It’s very clear though that federal money will continue to trickle down to police and prosecutors for the continued policing and apprehension of these young men. There will be no similar initiatives for the illicit drugs sold to white males through electronic and digital means in areas like Wall Street. Indictments in the Black community will keep coming as they did under the Obama administration and now under the Trump administration. In fact, rumor has it that the new Attorney General and the DOJ have already sent memos to all the U.S. Attorney General Offices across the country instructing federal prosecutors how to identify gangs and prosecute them more zealously and aggressively.

Throughout American political history, both political parties have toed a “tough on crime” line as a way to get elected. “Tough on crime” is the dog whistle to continue incarcerating and policing Black and brown people. That is the American narrative. No matter who is in office, somehow the Black community suffers job losses and unemployment, defunding of schools and cutting of social programs at a much higher rate than the rest of America. At the same time, police presence and funding increase and opportunity decreases. Our communities are left without the resources and structure necessary to sustain a community and are left to rely on the government and corporations for everything, much like colonial times.

Look at the current progressive attitude held by law enforcement, politicians and media toward the opioid epidemic, which seems to be disproportionately affecting white communities. Compare it to the attitude held by the same entities when Black and Brown neighborhoods and their children were being destroyed by heroin and crack cocaine. White people as criminals does not fit the American narrative.

The Law Enforcement Assistance Act of 1965 and the Safe Streets Act of 1968 represented how the federal government would respond to any civil unrest in Black communities. Programs like this provided federal resources and funding for local law enforcement in their efforts to address the unrest that in their view was caused by civil rights agitators. These programs failed to address segregation, economics, and poverty but focused on the Black communities as individuals.

One need look no further than Daniel Moynihan’s 1965 report “The Negro Family: The Case for National Action,” better known as the “Moynihan Report” for the rationale behind many of these programs. His report, adhered to by liberals and conservatives alike, ultimately blamed the victim for conditions created by government structure. It promoted the ideology that the condition in the Black community was the result of individualism and “Black pathology,” not America’s racist foundation, society, policies and legislation. The report and those who supported it ignored America’s established caste system, a social order that alienated an entire race of people.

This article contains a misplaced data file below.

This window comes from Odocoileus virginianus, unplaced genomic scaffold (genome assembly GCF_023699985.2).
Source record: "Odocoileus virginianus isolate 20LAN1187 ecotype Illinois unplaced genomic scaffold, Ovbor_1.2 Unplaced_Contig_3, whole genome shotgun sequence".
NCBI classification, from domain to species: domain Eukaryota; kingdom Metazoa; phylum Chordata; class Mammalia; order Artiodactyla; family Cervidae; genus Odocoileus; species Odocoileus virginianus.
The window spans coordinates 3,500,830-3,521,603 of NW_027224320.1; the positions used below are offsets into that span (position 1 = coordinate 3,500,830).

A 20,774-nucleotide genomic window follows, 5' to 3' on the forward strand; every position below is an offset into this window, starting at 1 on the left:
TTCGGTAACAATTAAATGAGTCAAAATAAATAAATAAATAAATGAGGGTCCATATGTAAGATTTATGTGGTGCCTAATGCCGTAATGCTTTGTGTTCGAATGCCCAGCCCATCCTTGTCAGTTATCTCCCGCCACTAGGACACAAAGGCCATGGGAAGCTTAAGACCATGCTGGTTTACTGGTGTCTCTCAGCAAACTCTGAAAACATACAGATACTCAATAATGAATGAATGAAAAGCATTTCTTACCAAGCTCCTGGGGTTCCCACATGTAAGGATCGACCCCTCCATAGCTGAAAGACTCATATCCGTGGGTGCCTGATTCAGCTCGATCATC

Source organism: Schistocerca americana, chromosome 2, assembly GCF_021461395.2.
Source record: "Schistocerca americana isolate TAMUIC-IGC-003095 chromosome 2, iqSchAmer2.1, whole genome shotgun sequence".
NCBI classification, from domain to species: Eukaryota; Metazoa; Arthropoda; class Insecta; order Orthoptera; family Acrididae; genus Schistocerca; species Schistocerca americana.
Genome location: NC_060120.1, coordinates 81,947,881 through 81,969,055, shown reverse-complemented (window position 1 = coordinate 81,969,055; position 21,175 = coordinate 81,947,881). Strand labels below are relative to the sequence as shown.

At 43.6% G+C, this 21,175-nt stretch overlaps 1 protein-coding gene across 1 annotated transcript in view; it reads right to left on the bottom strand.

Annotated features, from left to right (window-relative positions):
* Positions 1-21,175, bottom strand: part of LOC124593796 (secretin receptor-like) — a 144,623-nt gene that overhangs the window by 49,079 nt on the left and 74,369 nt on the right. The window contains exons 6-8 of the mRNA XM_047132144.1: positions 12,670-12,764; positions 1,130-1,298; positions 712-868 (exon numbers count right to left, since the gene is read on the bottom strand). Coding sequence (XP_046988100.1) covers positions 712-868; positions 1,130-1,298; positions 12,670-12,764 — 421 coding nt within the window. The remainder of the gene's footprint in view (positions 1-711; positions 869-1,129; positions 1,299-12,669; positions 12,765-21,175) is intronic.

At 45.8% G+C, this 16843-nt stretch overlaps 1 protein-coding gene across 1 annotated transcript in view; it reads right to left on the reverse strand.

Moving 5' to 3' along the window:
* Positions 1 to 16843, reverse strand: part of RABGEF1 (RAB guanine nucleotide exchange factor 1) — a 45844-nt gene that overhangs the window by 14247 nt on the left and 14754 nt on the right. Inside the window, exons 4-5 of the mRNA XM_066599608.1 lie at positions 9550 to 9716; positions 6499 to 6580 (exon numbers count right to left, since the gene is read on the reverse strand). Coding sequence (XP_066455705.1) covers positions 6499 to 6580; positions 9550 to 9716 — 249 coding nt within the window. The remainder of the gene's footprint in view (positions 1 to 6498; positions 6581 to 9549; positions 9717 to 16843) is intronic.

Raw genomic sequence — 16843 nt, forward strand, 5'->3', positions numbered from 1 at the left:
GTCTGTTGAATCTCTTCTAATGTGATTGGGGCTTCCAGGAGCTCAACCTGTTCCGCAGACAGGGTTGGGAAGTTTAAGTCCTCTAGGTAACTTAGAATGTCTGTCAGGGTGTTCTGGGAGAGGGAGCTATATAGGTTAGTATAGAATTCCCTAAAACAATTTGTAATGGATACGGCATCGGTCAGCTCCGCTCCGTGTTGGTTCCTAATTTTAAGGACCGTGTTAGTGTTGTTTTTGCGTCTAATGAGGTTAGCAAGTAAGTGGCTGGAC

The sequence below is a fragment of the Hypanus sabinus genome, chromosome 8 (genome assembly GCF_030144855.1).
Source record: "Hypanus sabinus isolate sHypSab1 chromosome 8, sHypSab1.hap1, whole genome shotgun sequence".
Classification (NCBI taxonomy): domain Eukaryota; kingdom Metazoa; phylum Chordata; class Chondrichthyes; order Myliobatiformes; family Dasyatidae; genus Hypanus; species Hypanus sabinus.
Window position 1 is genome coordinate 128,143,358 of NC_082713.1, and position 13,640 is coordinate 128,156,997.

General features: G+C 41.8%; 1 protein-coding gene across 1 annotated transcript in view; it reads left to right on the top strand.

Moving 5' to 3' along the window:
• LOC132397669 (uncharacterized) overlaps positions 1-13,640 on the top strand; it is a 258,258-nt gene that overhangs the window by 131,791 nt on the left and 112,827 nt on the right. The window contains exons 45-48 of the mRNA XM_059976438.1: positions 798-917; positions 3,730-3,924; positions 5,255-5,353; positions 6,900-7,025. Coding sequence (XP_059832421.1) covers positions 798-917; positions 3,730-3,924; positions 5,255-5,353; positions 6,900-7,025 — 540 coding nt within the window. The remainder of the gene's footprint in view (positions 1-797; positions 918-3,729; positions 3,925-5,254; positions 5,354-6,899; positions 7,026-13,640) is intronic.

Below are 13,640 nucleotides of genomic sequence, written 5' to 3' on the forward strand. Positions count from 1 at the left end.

Programs like the Law Enforcement Assistance Act and the Safe Streets Act increased police personnel, militarized the police, allowed the use of electronic surveillance and promoted the use of undercover officers. These programs also allowed law enforcement to work hand in hand with domestic and social programs like truancy and welfare programs to share data and information. The data collected was used to justify more over-policing in Black neighborhoods and the paramilitary stance of law enforcement that continues today.

The phenomenon of the urban ghetto began with the Great Migration from the South by millions of Black people. The migration was born out of survival, hope, fear and the search for progress in America. Millions left their homes to escape domestic terrorism and a callous, indifferent system. These new urban cities came with the close attention of the federal government and local police. To prevent independence and any form of Black nationalism in the Black community, the federal government instituted programs like COINTELPRO. Black people were not only put under a microscope out of fear of uprisings, but the community was set upon by its own government. By way of politics, propaganda, media and economics, America made Black men public enemy No. 1, while systematically continuing to alienate the community politically, socially, economically and academically. It was a study in hypocrisy as America ignored its own behavior and said the cause of our condition was our propensity for poverty and crime.

America’s biggest threat during the 1960s and 1970s were 15-to-30-year-old Black men influenced by Malcolm, Martin and the Black Panthers. According to programs like COINTELPRO, these young men were a threat and needed to be monitored. This is the toxic ideology that is in the DNA of America. It follows her in all of her dealings when it relates to the descendants of those who were the cogs in the wheels of American capitalism and wealth, the cogs that helped solidify and secure white America’s privilege.